Remember, OB and OC are the farthest apart buildings (a couple hundred yards) but this is where it's tricky. There are two ways to go: A.) drag the cart down the sidewalk on the main road which is hilly and dangerous or B.) drag it through a dirt parking lot and grassy backyard of the OC. I chose option B. So there I am, dragging a metric tonne of luggage in 80+F weather with ungodly humidity, pulling this cart over dirt and gravel, through hedges, over untamed grass, and through an alley between a fence and the building that I had no business fitting through. Finally I get to the OC, drenched in sweat and gasping for air. I put on as much professionalism as I can and start dragging the bags up the staircase. They do not offer assistance. Once I'm done, I let them know if they need anything else, to please call the Front Desk. I usually said this A.) to let them know I was done and to get their wallets ready if they so chose and B.) to genuinely let them know if they needed anything, that we were always around. The patriarch thanks me and says he doesn't have cash so he'll have to get me later. (Right...) I don't have the energy to even be disappointed and I usually don't expect tips anyway since that way I'm never disappointed so it's fine. I drag my cart back to the Main Building and attempt to not go into cardiac arrest, thankful that I won't have to deal with them anymore.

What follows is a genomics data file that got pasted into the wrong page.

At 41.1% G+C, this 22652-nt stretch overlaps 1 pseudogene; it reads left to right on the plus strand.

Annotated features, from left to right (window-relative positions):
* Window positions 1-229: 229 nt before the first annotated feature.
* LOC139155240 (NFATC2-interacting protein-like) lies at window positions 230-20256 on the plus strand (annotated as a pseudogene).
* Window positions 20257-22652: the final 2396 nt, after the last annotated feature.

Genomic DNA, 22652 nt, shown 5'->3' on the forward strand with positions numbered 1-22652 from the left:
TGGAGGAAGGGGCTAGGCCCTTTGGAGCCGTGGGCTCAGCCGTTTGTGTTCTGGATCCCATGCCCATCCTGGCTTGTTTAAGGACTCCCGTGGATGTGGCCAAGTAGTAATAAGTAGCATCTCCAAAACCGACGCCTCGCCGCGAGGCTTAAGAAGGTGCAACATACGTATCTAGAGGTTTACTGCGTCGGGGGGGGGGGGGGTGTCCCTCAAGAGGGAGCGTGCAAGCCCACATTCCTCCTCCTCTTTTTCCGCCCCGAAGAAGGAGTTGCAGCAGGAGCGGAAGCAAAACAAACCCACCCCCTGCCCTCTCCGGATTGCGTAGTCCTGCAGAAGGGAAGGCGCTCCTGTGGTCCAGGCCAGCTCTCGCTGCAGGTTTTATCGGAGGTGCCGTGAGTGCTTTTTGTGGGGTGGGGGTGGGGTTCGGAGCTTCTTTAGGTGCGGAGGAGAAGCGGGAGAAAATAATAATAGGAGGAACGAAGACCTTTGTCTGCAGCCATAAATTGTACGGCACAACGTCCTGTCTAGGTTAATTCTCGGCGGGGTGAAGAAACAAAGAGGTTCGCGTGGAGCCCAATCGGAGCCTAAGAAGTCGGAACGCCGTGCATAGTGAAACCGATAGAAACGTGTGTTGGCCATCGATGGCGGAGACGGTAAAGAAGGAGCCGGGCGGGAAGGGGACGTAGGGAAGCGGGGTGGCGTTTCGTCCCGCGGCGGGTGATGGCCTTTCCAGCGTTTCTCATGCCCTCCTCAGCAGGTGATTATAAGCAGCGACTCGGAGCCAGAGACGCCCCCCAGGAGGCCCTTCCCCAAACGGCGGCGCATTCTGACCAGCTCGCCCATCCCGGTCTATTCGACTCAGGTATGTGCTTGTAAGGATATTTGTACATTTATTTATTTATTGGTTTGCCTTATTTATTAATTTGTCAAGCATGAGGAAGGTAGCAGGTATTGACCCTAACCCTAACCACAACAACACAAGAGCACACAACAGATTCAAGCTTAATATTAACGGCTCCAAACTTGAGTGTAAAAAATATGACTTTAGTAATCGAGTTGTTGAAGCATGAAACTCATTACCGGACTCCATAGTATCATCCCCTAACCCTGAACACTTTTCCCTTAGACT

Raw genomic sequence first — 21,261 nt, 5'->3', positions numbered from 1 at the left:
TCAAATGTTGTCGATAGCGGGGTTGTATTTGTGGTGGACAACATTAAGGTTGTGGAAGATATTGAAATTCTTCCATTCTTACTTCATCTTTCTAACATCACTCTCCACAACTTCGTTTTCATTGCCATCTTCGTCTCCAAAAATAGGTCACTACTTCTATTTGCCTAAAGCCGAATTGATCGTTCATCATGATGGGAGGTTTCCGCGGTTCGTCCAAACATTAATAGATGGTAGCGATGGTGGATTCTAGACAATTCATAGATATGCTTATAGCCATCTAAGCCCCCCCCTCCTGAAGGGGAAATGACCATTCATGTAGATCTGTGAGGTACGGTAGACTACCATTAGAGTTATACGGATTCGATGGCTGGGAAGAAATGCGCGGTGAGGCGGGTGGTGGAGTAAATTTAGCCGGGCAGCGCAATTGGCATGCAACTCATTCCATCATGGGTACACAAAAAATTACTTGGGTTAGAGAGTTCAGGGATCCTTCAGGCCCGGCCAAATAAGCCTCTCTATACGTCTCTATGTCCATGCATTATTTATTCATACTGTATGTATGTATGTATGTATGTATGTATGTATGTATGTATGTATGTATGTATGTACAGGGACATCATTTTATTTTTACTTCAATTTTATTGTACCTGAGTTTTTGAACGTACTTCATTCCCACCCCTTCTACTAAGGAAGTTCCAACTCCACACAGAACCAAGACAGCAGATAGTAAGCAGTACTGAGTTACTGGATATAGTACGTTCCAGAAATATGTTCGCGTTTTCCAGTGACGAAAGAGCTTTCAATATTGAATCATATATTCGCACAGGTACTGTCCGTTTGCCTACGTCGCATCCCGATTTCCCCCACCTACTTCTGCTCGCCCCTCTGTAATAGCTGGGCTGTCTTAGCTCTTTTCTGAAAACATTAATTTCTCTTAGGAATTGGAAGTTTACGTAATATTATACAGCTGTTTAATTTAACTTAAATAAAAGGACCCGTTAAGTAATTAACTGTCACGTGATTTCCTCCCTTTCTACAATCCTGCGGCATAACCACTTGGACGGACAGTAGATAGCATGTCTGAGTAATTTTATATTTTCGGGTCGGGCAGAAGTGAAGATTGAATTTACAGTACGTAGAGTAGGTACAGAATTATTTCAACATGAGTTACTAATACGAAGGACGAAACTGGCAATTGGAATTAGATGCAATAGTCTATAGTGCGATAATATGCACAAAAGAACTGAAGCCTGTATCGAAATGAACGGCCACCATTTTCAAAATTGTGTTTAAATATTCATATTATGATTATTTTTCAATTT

I come into work the next day happy and ready for a new day. The humidity and heat from the day prior have disappeared and given way to clouds which threaten to open up at any minute. I'm thrilled since there is nothing quite like watching a thunderstorm roll over the ocean from the deck of your hotel. It's just amazing. About halfway through my shift, the rain starts and it. is. a. downpour. This is like that scene in Forrest Gump where he's in Vietnam and drawls "Little bitty stingin' rain, and big ol' fat rain, rain that flew in sideways, and sometimes rain even seemed to come straight up from underneath. Shoot, it even rained at night." I was loving it. Then we get a call. "We need to move rooms! Our room is going to flood! We don't feel safe!" Guess who? Yup. Family of 5. Well, we are sold out, that was a comp upgrade, and they are not flooding. The building it raised and it has not rained nearly enough to even come close to "flooding". My 5'0 manager tells them as such and offers come down, in the pouring rain, to talk to them and see about the flooding. The guests agree anxiously and my manager dons a rain coat that goes down to her shins, removes her heels, and walks down barefoot in the driving rain, to meet with the guests. (She was such a badass. I was giggling like a madman the entire time.) They insist on moving to the Main Building where they can be safe. They "don't even need rooms, they can just sleep on cots in the hallway!" That's not happening for a long list of reasons (guest safety, fire safety, hotel policy, just not happening, to name a few).